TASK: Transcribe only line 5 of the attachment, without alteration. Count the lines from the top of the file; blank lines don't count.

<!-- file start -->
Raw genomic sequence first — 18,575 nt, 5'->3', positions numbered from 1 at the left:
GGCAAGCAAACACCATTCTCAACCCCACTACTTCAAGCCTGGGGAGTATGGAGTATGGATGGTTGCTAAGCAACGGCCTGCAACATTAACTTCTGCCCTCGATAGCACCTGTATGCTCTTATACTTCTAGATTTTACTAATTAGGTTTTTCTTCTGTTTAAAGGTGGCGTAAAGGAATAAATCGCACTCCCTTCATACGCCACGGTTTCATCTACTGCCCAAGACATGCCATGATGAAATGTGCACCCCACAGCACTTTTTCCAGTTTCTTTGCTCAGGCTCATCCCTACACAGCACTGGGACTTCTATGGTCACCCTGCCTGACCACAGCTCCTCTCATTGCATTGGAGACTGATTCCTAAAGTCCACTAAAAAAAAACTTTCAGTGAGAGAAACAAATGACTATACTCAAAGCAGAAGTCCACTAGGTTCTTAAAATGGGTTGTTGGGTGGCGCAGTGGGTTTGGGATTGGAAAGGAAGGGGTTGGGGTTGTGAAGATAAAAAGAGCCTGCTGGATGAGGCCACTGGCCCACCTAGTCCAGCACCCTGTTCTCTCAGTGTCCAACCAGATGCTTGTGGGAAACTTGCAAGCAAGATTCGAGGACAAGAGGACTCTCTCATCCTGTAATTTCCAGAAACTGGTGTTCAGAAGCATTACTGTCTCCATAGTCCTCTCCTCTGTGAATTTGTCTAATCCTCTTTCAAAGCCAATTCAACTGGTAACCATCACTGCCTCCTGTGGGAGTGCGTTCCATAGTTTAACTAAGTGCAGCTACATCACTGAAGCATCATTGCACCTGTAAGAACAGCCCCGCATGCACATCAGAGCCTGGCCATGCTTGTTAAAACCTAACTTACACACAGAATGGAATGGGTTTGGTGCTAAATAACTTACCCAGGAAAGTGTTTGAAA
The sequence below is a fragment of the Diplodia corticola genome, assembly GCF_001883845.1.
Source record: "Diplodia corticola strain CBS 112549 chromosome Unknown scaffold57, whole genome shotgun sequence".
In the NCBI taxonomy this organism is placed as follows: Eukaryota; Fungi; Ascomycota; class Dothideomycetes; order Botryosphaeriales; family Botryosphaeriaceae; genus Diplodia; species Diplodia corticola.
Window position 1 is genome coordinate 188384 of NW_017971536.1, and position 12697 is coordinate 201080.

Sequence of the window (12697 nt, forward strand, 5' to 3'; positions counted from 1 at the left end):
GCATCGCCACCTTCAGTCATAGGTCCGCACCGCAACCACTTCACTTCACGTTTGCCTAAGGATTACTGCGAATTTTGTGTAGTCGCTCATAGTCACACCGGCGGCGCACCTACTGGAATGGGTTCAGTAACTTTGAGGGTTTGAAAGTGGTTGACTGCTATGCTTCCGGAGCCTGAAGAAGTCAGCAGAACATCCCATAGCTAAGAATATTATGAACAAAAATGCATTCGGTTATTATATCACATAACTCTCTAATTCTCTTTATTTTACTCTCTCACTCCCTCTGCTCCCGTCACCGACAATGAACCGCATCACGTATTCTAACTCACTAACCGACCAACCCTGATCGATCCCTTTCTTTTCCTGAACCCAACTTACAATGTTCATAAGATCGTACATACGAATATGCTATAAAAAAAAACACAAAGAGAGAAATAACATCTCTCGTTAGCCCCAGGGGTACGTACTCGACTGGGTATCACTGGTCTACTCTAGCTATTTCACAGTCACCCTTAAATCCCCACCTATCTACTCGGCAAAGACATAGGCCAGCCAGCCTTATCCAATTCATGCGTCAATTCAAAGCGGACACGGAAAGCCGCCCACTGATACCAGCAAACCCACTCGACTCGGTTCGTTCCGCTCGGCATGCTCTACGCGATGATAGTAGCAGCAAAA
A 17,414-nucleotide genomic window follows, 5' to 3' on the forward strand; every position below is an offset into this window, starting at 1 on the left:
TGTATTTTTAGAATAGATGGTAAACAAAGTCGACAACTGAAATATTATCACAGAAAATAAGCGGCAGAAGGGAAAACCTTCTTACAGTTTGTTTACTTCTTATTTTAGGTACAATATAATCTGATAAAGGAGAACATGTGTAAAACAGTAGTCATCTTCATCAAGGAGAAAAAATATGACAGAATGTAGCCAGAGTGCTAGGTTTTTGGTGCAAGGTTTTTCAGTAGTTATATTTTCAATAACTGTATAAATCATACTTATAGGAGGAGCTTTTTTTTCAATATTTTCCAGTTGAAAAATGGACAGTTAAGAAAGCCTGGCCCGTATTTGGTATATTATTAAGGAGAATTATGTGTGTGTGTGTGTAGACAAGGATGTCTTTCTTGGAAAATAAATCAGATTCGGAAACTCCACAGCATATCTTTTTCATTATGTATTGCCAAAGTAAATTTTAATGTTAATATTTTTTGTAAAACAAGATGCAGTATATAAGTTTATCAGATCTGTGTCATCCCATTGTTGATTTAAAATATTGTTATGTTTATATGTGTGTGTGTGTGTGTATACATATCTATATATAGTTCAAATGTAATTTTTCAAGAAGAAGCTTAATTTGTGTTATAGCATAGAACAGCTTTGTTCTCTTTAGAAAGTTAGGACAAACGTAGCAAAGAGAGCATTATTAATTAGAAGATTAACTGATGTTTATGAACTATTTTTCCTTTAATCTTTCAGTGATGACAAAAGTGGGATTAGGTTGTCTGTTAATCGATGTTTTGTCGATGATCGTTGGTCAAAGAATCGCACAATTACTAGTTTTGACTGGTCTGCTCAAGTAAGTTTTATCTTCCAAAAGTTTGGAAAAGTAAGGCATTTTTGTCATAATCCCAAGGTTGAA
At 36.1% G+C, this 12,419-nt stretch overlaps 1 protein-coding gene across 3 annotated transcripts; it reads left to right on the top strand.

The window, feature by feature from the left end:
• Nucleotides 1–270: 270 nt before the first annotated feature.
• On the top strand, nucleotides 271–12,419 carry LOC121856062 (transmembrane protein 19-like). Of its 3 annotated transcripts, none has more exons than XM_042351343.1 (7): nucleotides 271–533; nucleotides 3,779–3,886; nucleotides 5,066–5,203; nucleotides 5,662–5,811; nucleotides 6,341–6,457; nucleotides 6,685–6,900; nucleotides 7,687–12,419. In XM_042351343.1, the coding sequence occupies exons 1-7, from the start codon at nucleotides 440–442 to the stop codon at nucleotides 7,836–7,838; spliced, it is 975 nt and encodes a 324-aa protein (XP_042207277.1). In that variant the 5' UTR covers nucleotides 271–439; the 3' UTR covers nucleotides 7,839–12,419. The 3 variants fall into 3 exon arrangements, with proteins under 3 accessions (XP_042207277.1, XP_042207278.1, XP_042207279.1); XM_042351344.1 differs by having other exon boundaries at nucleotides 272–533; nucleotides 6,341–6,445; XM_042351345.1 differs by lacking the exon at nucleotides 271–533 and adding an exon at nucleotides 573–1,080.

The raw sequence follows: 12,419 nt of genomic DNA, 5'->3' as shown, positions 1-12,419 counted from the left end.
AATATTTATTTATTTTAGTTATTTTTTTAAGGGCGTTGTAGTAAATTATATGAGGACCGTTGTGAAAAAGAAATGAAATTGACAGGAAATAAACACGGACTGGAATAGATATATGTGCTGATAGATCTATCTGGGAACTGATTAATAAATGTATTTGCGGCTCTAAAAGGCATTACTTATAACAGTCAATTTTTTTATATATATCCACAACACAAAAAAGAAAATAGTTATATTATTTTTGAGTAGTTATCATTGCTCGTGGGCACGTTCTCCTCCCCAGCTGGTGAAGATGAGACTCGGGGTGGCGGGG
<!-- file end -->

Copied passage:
In the NCBI taxonomy this organism is placed as follows: Eukaryota; Fungi; Ascomycota; class Dothideomycetes; order Botryosphaeriales; family Botryosphaeriaceae; genus Diplodia; species Diplodia corticola.